Galaxy orbital velocities explained without 'dark matter' halos.

Discussion in 'Pseudoscience' started by nebel, Dec 19, 2014.

  1. Hayden Registered Senior Member

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    It is not in dispute, observed fact, that the outer stars are moving at a faster speed than the Keplerian maths suggest.

    In an orbital motion, the orbital speed is determined by the central pull, so any higher speed observation would call for either new physics or increased mass. MOND explains but changes Newtonian Physics a bit, other option which is widely accepted is dark matter. The distribution profile of dark matter still remains a subject matter of further research.
     
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  3. nebel Valued Senior Member

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    Keplerian math is based on a huge central mass, a star in a planetary system mostly void of matter, and galaxies of various configurations are far from that easy arrangement.
    In those cases of more even mass distribution, the shell theorems are more applicable and they show that here is more gravity on the outside than the inside every time. more gravity on the outside would show up in larger orbital velocity. For these small curvature outer orbits, acceleration by deviating from the tangent requires more distance travelled.
    It is just possible that dark matter might turn out to be a red herring.
     
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  5. nebel Valued Senior Member

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    Talking about Black Holes that have no inside:
    "--The gravity is in an enfolding surface tension--"


    Tracing the singularity from the beginning, in an " even " molecular cloud, all particles there would be in a balanced gravitational condition, but a lesser density with distance would start a squeezing by gravity from the outside, the area of lesser density. This warping of spacetime would propagate at the speed of light, and matter would be pushed by that pressure into the center, where gravity would always be zero, be balanced.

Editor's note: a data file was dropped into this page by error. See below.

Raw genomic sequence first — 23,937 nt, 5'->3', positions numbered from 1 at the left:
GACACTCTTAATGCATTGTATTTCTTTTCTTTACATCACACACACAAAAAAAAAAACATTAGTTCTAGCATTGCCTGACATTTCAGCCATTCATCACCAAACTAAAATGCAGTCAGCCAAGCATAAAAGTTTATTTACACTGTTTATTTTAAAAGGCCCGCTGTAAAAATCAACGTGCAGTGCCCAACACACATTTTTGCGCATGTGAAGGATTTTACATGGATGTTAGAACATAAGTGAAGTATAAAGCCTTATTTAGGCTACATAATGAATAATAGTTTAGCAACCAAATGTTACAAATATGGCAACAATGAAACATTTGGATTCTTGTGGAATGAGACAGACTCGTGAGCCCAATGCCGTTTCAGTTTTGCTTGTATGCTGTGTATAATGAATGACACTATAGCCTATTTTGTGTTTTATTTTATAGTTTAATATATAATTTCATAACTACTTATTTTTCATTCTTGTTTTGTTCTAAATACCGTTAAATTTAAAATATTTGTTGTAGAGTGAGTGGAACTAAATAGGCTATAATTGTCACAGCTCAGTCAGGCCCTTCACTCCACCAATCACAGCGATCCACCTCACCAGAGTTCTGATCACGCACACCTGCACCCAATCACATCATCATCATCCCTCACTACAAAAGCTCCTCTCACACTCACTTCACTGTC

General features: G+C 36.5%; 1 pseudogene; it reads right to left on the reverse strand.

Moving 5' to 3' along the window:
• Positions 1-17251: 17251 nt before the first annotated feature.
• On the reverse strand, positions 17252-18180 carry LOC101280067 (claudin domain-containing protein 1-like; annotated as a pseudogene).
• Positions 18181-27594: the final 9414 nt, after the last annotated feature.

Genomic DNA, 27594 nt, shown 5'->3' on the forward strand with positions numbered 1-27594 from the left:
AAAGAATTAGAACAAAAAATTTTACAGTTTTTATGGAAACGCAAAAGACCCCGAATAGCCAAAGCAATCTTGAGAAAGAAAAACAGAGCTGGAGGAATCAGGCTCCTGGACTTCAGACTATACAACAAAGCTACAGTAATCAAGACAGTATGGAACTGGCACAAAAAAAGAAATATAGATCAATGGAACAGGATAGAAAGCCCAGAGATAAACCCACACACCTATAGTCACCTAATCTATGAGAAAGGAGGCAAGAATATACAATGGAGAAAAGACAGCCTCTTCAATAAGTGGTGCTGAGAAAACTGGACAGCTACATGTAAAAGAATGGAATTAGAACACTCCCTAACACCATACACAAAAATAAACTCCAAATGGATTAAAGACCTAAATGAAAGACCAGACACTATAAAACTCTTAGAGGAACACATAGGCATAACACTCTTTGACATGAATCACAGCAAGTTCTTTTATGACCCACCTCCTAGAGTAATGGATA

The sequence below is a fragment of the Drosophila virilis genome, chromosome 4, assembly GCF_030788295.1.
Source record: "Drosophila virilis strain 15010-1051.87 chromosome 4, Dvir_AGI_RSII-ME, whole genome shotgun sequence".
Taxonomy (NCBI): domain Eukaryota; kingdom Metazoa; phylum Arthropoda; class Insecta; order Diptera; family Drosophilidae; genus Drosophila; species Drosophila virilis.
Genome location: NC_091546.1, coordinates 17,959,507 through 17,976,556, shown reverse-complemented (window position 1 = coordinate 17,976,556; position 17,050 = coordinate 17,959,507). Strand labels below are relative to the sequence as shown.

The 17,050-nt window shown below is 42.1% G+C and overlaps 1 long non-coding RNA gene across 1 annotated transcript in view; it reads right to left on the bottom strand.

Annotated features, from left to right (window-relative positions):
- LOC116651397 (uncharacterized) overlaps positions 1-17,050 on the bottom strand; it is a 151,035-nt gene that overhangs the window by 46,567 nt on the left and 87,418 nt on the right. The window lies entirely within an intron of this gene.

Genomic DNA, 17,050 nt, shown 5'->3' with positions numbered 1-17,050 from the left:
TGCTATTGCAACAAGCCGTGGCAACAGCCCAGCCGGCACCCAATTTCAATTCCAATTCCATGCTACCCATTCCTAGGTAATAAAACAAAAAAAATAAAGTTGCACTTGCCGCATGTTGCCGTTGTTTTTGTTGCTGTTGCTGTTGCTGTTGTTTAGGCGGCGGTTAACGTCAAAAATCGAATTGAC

Would the arrival of a singularity condition change that ? . The compression of matter leaves behind the gravitational field, long before the arrival of the EH or the singularity condition,
    gravity is a surface tension.
    There is much more gravity on the outside than any inside. orbital velocities show that, dark matter or not.
     
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  7. nebel Valued Senior Member

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    If you underestimate the required velocities, commensurate with an overestimated gravity, because of ignoring the near zero effective gravity in the interior, you are bound to over - estimate the required escape velocities on the outside, tempting you to add dark matter to explain what kept the "outriders" from spiralling away.
    Is not mass calculated by comparing inside and outside velocities?
     
  8. RainbowSingularity Valued Senior Member

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    how do gravity fields that over lap entire planets get zeroed out ?
    is this what some phrase as "collapsing the wave function" ?
     
  9. RainbowSingularity Valued Senior Member

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    like fungi ?
    they digest their food on the outside
     
  10. nebel Valued Senior Member

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    That is my question too. Not about "lapping over planets?" but
    It has been stated by others, that at the center of a body, where there is no effective gravity, because the surrounding mass balances out, pulling equally in all directions,-- at the centre, there really is double gravity, just that the balancing hides that fact, makes it un detectible, except through dime delation, if you could get at it. ( not my understanding) so:
    There is either no gravity, or double gravity that cancels out, at the centre. anyway,
    An equal density, perfect disk of loose matter, like a dream galaxy, would rotate like a solid disk, because gravity would exist in conformity with the shell theorem, zero at centre, no movement there, maximum velocity at the perimeter.
     
    Last edited: Sep 16, 2018 at 11:12 AM

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